The recent dust-up over President Trump’s sudden interest in historically black colleges and universities (HBCUs) and Education Secretary DeVos’ fake history of the origin of these national treasures brought to mind an uninformed remark by a white South Carolina state elected official several years ago. That official stated that those of us who attended an HBCU were not qualified for admission anywhere else. Such comments might be comical were they uttered by uninformed or misinformed private citizens, but they are downright dangerous when they are the mindset of elected and appointed public officials.
South Carolina State College ― now University (SCSU) ― was established in 1896, and its law school operated from 1947 until 1966, solely to keep historically white Clemson University and the University of South Carolina all white, irrespective of the intellect of Harvey Gantt and Henri Monteith, and the intellect and military service of John Wrighten and Matthew Perry.
There are over 100 HBCUs in the country. They were established by white and black religious leaders out of frustration with the actions and inactions of mostly southern states and the federal government’s attempt to maintain rigid segregation and a modified form of apartheid. South Carolina refused to provide my dad and many others public schooling beyond the seventh grade. Many of them continued to educate themselves, later passed college entrance exams and matriculated at various HBCUs, their only choice. But they were not allowed to graduate, or even enter their senior year, because – thanks to the state – high school diplomas were required. My family and I were present when Morris College rectified this situation for my dad, awarding him his degree in 2003, 25 years after his death.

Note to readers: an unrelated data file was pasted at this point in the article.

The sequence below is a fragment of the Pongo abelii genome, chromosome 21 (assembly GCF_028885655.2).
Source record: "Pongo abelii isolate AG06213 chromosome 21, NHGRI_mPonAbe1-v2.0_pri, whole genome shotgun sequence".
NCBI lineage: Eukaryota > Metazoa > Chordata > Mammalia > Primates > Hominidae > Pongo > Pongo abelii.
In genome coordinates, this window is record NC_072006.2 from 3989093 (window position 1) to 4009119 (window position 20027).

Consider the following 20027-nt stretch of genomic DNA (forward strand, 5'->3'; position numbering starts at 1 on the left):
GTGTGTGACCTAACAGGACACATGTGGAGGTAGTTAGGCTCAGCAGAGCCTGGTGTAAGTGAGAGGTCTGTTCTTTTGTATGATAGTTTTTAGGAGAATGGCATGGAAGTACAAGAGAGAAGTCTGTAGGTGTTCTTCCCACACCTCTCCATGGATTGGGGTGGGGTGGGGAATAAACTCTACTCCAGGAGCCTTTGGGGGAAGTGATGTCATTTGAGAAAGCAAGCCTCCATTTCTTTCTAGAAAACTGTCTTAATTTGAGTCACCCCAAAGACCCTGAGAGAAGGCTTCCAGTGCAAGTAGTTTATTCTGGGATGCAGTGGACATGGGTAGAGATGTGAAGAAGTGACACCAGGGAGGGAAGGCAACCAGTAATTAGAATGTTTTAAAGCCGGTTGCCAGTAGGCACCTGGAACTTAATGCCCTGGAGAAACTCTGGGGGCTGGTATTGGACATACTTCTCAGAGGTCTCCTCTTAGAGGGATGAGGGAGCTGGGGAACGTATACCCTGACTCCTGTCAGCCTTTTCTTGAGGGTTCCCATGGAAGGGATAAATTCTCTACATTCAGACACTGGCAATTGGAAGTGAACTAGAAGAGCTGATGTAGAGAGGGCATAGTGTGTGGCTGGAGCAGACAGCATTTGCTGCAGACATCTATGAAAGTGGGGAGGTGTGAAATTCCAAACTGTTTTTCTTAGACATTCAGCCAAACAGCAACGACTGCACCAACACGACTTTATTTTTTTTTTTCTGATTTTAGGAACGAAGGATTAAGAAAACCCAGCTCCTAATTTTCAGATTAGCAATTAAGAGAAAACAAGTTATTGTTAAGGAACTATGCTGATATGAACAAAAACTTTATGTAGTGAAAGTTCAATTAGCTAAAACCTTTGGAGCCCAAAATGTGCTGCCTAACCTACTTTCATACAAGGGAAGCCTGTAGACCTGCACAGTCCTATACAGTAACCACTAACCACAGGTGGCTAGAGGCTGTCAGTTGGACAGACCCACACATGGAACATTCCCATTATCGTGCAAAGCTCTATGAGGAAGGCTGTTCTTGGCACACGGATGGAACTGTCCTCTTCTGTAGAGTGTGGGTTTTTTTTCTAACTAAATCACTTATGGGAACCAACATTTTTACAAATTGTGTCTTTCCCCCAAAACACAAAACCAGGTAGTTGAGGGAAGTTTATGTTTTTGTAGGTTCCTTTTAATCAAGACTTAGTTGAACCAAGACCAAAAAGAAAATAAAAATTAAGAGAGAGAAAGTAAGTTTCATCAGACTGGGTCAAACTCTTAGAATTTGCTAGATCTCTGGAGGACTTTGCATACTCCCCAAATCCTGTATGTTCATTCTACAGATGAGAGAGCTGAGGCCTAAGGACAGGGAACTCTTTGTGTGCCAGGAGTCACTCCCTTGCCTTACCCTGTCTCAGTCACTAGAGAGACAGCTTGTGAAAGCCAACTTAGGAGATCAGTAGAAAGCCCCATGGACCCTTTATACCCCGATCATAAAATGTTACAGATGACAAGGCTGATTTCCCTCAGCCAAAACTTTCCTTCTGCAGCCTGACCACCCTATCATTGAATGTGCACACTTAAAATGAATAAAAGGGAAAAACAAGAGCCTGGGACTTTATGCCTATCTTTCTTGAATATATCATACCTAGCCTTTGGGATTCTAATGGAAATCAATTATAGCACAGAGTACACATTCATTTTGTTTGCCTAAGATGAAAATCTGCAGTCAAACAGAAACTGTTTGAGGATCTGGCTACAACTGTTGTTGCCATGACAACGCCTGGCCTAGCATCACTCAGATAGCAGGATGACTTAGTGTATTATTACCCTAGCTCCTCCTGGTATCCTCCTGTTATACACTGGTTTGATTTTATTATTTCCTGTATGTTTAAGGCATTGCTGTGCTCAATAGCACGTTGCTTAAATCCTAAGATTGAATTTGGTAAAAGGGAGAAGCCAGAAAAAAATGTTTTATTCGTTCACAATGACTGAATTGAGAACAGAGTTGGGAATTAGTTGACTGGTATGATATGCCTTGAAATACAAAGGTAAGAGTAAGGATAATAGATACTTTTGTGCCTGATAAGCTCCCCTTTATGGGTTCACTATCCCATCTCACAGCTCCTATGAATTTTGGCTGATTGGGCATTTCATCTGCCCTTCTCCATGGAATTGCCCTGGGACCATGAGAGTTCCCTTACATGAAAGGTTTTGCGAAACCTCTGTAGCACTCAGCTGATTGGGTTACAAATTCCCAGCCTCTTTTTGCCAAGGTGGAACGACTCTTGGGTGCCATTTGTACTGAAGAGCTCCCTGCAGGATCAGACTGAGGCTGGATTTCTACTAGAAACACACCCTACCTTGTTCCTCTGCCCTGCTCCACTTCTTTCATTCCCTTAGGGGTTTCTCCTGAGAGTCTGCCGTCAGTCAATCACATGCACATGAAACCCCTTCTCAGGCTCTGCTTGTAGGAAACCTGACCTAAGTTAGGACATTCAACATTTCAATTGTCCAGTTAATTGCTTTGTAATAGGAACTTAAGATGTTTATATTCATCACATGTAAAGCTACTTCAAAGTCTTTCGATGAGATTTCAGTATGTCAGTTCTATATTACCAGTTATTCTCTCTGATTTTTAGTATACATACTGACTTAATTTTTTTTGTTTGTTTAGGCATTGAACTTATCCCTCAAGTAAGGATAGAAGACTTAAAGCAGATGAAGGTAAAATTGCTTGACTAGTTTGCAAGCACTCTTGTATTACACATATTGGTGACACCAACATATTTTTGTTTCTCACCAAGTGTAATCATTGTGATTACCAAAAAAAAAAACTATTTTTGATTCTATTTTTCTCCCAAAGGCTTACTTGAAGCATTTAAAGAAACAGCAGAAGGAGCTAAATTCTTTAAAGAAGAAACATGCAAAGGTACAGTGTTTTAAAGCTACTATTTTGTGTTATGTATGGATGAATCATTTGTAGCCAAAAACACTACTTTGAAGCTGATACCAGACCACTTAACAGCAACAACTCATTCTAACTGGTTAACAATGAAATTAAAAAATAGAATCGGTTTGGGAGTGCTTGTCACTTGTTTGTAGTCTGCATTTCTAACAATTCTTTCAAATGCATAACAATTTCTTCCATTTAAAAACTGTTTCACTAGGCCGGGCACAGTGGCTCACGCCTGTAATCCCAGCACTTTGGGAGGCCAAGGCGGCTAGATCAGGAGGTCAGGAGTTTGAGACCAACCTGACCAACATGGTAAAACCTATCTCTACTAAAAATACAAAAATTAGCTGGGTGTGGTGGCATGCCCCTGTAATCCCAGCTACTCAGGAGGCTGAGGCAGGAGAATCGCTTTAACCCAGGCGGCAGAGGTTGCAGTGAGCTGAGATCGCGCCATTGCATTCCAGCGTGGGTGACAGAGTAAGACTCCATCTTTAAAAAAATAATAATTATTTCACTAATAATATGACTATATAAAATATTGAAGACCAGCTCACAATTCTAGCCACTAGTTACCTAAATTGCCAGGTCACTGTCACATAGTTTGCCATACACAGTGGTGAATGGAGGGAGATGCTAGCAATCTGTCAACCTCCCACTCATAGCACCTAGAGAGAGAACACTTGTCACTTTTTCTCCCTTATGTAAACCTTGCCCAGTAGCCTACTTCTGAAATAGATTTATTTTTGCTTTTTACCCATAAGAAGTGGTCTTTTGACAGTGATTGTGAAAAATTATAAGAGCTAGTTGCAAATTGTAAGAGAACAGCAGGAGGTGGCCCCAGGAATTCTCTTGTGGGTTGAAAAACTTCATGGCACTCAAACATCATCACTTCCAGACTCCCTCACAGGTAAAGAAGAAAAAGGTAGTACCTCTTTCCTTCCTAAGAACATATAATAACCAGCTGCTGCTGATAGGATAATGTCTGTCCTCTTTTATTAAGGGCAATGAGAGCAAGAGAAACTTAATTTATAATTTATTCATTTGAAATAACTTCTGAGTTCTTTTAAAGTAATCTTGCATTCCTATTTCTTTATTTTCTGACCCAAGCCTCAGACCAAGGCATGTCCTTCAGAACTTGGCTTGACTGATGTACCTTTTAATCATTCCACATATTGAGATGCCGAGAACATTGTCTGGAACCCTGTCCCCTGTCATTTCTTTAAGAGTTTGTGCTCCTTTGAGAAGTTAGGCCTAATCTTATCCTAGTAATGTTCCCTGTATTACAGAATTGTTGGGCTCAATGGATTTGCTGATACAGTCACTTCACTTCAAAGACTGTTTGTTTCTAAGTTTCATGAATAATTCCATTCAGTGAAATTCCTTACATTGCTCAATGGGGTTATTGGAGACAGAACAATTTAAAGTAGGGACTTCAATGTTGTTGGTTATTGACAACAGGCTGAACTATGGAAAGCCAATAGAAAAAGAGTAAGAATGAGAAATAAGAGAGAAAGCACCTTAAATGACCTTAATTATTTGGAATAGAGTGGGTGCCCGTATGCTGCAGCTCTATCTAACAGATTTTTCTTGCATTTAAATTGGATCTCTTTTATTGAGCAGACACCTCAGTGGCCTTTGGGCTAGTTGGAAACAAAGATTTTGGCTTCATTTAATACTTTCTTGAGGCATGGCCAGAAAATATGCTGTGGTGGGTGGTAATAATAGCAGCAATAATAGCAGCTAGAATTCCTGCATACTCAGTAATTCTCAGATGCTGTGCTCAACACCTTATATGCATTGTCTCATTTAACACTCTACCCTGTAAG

It was not that long ago when South Carolina elected to pay the out-of-state tuition for black students who wanted to pursue a course of study offered at the state’s historically white institutions but not at SCSU. But that was then; so what is now?
I don’t know that I am sufficiently equipped to discuss other states. But despite findings by the federal government, a 24-year old lawsuit, and a recent State Supreme Court decision, South Carolina continues to under-fund its elementary and secondary schools as well as SCSU, its only state-supported HBCU. By the way, North Carolina has five state-supported HBCUs, Georgia has three, and West Virginia, about 60 percent the size of South Carolina, has two.
I have always maintained that one will never be any more or any less than that which his or her experiences allow them to be. And the earliest experiences our children have, outside of the home, are in their schools and communities. If the toilets in their schools do not work and the roofs leak, not much learning is going to take place in the labs or classrooms. If their water is not safe to drink, their roads barely passable, and there are little if any broadband connections in their homes, positive early childhood development is rarely going to take place.
These factors offer unique challenges for HBCUs. One of my friends, a highly successful retired cardiologist, recently said to me, “When I arrived at NC A&T from that little rural South Carolina high school, I had to take remedial everything.”
HBCUs do much more than offer post-secondary studies: they counsel, remediate, and nurture. Most HBCU administrators, staffs, and professors see a bit of themselves in these young, neglected, inquiring minds, and the vast majority of them view it as part of their calling to rescue them and help them develop into solid citizens and pursue productive careers.